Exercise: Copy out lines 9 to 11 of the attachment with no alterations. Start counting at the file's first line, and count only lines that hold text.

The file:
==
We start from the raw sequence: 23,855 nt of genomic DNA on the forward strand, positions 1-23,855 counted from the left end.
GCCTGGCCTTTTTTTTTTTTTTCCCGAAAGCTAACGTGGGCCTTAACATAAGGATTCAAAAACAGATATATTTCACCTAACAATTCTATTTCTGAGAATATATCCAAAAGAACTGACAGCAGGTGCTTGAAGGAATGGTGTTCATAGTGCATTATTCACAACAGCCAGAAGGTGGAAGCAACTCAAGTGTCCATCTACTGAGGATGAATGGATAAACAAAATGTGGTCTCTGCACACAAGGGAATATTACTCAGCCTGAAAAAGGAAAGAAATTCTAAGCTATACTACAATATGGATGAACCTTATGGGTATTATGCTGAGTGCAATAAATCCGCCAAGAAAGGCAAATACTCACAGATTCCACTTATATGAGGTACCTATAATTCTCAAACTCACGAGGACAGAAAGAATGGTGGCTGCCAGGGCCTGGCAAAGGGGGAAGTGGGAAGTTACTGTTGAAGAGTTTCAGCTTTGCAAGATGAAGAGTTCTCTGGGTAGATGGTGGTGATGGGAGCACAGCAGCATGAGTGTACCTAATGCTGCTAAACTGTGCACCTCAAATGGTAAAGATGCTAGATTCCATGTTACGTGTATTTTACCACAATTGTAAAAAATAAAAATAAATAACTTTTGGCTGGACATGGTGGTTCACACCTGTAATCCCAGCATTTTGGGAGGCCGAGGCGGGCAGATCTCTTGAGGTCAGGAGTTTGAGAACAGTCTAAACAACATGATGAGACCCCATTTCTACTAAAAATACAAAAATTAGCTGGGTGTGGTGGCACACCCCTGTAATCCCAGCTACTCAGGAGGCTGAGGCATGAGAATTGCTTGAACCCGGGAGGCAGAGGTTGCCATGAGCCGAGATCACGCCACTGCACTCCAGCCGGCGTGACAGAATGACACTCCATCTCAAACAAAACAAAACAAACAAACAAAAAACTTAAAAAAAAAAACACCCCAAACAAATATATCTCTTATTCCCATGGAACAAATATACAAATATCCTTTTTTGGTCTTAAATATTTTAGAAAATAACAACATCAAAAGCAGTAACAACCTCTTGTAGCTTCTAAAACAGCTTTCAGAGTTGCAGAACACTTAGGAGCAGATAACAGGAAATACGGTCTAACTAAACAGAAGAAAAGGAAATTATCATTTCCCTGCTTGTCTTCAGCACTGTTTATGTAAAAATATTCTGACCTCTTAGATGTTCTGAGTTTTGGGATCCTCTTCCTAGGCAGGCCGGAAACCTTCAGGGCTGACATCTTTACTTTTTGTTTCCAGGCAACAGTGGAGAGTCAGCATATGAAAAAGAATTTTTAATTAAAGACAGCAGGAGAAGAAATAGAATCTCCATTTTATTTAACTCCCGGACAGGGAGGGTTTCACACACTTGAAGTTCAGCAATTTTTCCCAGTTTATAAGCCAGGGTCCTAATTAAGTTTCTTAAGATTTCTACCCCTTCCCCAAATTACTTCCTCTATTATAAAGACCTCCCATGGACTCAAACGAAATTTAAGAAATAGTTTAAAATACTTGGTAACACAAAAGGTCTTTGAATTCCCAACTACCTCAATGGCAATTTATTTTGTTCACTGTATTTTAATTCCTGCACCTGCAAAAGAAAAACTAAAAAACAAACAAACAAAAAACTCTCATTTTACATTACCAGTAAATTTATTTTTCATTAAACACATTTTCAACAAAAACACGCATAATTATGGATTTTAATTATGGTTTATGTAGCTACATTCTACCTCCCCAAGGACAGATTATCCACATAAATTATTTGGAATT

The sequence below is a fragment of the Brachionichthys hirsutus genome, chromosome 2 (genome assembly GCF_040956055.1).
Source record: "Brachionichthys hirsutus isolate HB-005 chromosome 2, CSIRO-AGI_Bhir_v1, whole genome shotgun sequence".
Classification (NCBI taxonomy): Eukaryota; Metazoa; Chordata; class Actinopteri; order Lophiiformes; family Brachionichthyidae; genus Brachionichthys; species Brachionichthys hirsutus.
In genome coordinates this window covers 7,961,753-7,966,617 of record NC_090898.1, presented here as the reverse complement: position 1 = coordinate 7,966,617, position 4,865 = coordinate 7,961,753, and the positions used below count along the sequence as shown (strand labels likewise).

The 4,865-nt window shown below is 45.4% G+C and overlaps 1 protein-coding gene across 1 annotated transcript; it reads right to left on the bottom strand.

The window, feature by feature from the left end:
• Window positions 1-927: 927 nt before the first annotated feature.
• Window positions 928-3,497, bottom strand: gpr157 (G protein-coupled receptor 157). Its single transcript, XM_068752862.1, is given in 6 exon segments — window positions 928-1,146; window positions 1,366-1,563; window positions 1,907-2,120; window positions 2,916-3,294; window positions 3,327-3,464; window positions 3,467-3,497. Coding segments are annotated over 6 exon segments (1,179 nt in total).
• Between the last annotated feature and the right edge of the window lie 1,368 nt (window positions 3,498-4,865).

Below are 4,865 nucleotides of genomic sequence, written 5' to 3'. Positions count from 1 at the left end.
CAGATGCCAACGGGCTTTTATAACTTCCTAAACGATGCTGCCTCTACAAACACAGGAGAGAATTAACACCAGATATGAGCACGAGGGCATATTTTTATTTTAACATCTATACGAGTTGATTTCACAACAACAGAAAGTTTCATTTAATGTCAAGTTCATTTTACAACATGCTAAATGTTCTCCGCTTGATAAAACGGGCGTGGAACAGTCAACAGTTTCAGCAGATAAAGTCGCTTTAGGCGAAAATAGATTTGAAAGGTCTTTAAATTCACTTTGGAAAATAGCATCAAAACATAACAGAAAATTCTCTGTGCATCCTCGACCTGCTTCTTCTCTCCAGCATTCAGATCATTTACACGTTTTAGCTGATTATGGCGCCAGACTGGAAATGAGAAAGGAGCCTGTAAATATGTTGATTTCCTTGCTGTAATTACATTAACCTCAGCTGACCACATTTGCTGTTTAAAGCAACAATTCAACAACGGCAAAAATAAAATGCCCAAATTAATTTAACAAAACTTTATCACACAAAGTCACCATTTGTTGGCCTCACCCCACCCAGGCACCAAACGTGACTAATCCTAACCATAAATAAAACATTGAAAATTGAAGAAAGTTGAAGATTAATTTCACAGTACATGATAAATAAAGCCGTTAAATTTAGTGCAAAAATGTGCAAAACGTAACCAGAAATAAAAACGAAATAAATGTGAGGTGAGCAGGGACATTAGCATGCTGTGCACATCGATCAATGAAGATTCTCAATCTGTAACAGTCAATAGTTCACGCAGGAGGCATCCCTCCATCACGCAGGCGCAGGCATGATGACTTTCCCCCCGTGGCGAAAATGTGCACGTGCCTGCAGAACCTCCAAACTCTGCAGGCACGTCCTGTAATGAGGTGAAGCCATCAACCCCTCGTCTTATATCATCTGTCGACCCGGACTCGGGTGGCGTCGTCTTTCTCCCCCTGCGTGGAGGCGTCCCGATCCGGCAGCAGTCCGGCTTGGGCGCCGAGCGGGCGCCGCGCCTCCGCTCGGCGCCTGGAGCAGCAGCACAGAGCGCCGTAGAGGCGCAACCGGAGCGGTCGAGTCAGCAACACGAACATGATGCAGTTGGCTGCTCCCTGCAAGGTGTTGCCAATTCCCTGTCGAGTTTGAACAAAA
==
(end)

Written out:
• Window positions 1-927: 927 nt before the first annotated feature.
• Window positions 928-3,497, bottom strand: gpr157 (G protein-coupled receptor 157). Its single transcript, XM_068752862.1, is given in 6 exon segments — window positions 928-1,146; window positions 1,366-1,563; window positions 1,907-2,120; window positions 2,916-3,294; window positions 3,327-3,464; window positions 3,467-3,497. Coding segments are annotated over 6 exon segments (1,179 nt in total).
• Between the last annotated feature and the right edge of the window lie 1,368 nt (window positions 3,498-4,865).